I really covered this issue in my "Plug in Poppa Pump" post a few months back, but I'll reiterate. In the long term Bradshaw has more of an upside than Steiner, but considering both men's highest position on the card, it would've been far easier to position Steiner as an instant main eventer than the new John Bradshaw Layfield character. Most fans seemed genuinely intrigued by the new direction Bradshaw was taking, but were upset at having him forced down our throats as an instant championship contender, rather than having him build momentum in the upper midcard, where he could feud with the likes of John Cena or RVD, two men viewed as more deserving of a main event push. Plus, the amount of airtime devoted to JBL detracted from time that could have been spent giving momentum to the RAW draftees, something that the other show seemed to be seamlessly accomplishing. Pulling the trigger on the JBL main event push two months later minimizes the backlash, and probably bodes better for the long term success of the character; the writers wouldn't have felt it necessary to push the character into race-baiting to generate main-event-level heat, and in retrospect, maybe the incident in Germany wouldn't have happened. Thus, WWE could have had the long-term crossover promotion of having an up-and-coming superstar on CNBC every week.
This doesn't even broach the topic of the NATURE of JBL's push. John Bradshaw Layfield had ONE MATCH (maybe two) before his main event against Guerrero. That meant that similarly pushing Scott Steiner in that fashion (thus minimizing the potential for injury) would have been acceptable to Creative. And to reiterate, Steiner wouldn't have needed 20 minutes of camera time per show.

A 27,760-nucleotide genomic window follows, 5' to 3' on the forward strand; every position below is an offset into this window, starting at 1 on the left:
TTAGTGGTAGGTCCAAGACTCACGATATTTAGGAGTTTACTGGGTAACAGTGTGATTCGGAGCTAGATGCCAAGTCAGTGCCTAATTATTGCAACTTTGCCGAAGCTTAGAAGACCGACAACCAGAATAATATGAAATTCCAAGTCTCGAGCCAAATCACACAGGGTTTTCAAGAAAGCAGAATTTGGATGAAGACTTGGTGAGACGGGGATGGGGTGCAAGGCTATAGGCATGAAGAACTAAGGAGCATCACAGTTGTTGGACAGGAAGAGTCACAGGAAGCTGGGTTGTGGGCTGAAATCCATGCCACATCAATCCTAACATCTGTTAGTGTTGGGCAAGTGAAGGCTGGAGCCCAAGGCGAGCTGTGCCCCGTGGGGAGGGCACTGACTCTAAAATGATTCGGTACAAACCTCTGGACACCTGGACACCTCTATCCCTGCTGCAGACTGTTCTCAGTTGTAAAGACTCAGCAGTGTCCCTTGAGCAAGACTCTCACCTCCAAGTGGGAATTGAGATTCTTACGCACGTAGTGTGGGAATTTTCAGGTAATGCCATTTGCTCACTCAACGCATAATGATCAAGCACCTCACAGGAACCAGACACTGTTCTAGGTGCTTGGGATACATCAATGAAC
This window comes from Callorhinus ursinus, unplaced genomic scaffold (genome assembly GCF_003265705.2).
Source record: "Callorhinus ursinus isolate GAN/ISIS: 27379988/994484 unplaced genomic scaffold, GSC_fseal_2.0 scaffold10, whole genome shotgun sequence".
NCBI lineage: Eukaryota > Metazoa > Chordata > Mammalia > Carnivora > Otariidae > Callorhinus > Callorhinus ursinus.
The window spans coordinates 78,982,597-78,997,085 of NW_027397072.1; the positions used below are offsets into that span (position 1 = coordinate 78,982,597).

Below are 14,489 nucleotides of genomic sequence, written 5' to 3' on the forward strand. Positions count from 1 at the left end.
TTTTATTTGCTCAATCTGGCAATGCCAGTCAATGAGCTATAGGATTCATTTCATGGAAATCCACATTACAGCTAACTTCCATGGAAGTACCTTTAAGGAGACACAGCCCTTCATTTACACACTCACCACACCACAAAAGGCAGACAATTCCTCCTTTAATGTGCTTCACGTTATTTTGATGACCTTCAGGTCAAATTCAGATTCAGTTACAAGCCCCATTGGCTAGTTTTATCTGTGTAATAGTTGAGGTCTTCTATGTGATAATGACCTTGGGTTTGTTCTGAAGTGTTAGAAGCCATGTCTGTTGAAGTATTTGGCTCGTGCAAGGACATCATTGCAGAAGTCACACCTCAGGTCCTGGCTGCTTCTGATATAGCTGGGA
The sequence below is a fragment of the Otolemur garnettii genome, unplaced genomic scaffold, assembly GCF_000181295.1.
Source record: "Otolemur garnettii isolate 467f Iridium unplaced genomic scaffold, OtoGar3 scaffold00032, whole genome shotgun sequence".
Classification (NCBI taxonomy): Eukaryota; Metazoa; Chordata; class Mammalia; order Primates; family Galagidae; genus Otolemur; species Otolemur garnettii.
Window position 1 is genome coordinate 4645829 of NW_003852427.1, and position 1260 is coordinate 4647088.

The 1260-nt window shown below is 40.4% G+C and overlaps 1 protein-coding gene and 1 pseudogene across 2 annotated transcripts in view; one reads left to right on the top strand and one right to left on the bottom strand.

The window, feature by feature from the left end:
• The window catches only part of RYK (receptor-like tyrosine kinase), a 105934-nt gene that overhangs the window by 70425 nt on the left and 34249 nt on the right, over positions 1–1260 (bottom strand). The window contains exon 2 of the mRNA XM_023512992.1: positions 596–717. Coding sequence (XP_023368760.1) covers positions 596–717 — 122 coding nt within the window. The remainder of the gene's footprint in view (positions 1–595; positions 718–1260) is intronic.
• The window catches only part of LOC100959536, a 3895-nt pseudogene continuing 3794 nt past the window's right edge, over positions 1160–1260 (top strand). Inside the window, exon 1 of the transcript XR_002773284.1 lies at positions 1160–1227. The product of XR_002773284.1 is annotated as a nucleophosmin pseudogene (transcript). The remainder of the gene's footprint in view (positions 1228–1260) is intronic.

Because Steiner was a former World Heavyweight Champion, a man who pinned Goldberg, and was once thought of as the best wrestler in the world. Sure he had fallen in the eyes of the fans, but if WWE could sell Bob MUTHAFUCKIN Holly as coming back from an injury ready to kick ass and take names, they could sell us on Scott Steiner returning from injury as the Roid Raging Psycho that we all know and love. ESPECIALLY if he is changing shows; out of the long shadow of HHH, guys like Rene Dupree, Rico, and Booker T were given fresh starts in the fans' eyes. All Steiner had to do was show up on Smackdown, beat Eddie with a lead pipe, and spit out a few expletives, and he'd be accepted as a threat to Eddie. Smackdown loves feeding guys cruisers; Scotty 2 Hotty, Shannon Moore, and maybe Rey Mysterio could make him look like a million bucks en route to facing Eddie at the PPV. You're telling me that Scott Steiner playing the role of Bradshaw in the infamous "Mama Guerrero heart attack" wouldn't have seemed more menacing?
And the beauty is, Steiner could've been one and done. Eddie could've done the MASSIVE bladejob en route to carrying Steiner, then gone over strong with the Frog Splash. No harm done in the long term, because Steiner was leaving in a few months anyway. He could've gotten the Booker T spot against Undertaker. He could've eaten the F-U. THIS month, after having proved himself, putting JBL in as the #1 Contender would've seemed fresh. They could've sold the blood loss, or post-concussion syndrome, as a weakness for Eddie, as JBL's pinfall win in the tag match would've seemed more important.
No matter how you slice it, pushing JBL to the prime slot on Smackdown, while leaving Steiner to languish at home, was foolhardy.